The actual tasting is held inside a giant "hangar" which is the equivalent of an mini-convention center-except this one overlooks the Gironde river. The hosts were very professional and very friendly-most of whom spoke very good English. It was a much more formal event than any Californian tastings I have attended. The dress was semi-formal with most attendees sporting suits or blazers along with some pretty serious tasting faces. Upon entering the main tasting room you are greeted with one wine glass, a spiral bound notebook with each Chateau listed in order by region. It took about three hours to work through the u-shaped tasting layout but could obviously be done quicker or slower depending on one's agenda. The event definitely has an air of professionalism that was a bit intimidating especially to someone who had never actually spit out such great tasting wine (I would highly recommend practicing these spitting skills in the privacy of your own home or hotel prior to trying it in front of hundreds of onlookers). Despite tasting over 200 wines, I left with a clear impression of my favorites and some great notes on one of the great recent vintages (2003).
The second day was spend on a tour bus driving through all the districts on the left bank. Once outside the city, it is pretty much flat farmland (think Kansas with beautiful French Domaine's sprinkled about) with rows and rows of well manicured vineyards. I was really surprised by how small the actual vineyards are and equally surprised at just how majestic the Domaines were. We were invited into Chateau Lascombes to tour the grounds and to watch a brief video on the history of their winemaking. I was a little disappointed as there was no tastings involved at any of the Chateaux-only sightseeing from inside a tour bus. Nonetheless, it was a great tour of the region and a great chance to put a "face" to a label.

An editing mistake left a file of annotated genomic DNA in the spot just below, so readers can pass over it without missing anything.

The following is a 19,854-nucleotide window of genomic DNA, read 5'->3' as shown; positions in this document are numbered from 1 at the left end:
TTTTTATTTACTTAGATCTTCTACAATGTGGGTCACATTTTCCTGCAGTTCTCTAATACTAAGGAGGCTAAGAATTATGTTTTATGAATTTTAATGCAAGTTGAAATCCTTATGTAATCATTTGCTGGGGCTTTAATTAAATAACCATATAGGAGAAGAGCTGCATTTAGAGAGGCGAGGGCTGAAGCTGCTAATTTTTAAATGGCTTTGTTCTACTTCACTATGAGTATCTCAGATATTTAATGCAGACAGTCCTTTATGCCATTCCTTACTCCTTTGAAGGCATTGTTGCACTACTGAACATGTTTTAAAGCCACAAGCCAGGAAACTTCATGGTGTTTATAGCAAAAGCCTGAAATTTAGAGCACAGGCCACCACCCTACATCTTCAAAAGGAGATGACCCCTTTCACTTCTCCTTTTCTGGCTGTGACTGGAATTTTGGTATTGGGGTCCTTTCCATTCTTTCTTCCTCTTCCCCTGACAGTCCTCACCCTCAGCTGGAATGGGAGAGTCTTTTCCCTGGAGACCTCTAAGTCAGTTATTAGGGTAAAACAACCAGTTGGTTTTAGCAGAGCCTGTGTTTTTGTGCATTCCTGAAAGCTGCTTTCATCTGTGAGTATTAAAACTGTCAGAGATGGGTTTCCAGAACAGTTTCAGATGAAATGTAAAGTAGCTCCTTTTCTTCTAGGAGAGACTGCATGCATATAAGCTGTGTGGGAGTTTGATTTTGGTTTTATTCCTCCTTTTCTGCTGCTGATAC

All in all, it was a great trip and a great introduction into the "taste" of Bordeaux. I plan on going again this year with some friends and look forward to trying some of my new favorites. If you have the time, you should definitely check it out."
The Weekend des Grands Amateurs takes place May 12th and 13th of this year in Bordeaux. The Grand Tasting is only about seventy bucks, and the full weekend with dinner and bus tour that Cuyler talked about will run you about $240. Not bad, especially considering some of the prices for similar events here in the States. Tickets can be purchased on the event's web site.
If anyone else makes it over there, let me know how it goes.
Regardless of how you choose to celebrate spring, I hope you do it with a glass in hand and a full heart. Happy Spring!
A wine book like no other. Photographs, essays, and wine recommendations. Learn more.
Warm Up: The North Fork of Long Island I'll Drink to That: Kareem Massoud of Paumanok Vineyards 2015 Family Winemakers Tasting: August 16, San Francisco I'll Drink to That: Ryan Looper of T. Edward Wines Lost Treasures in the Sierra Foothills: The Wines of Renaissance Vineyards Warm Up: The Wachau I'll Drink to That: Leo Alzinger of Weingut Alzinger Petaluma Gap Wine Tasting: August 8th, Petaluma, CA I'll Drink to That: Monica Samuels of Vine Connections Vinography Images: Cool Climate Chardonnay
Wine Will Never Smell the Same Again: Luca Turin and the Science of Scent Forlorn Hope: The Remarkable Wines of Matthew Rorick Debating Robert Parker At His Invitation Passopisciaro Winery, Etna, Sicily: Current Releases Should We Care What Winemakers Say? The Sweet Taste of Freedom: Austria's Ruster Ausbruch Wines 2009 Burgundy Vintage According to Domaine de la Romanée-Conti Charles Banks: The New Man Behind Mayacamas Wine from the Caldera: The Incredible Viticulture of Santorini Why Community Tasting Notes Sites Will Fail Chateau Rayas and the 2012 Vintage of Chateauneuf-du-Pape A Life Indomitable: The Wines of Casal Santa Maria, Portugal Bay Area Bordeaux: Tasting Santa Cruz Mountain Cabernets Forgotten Jewels: Reviving Chile's Old Vine Carignane The First-Timer's Guide to Les Trois Glorieuses of Hospices de Beaune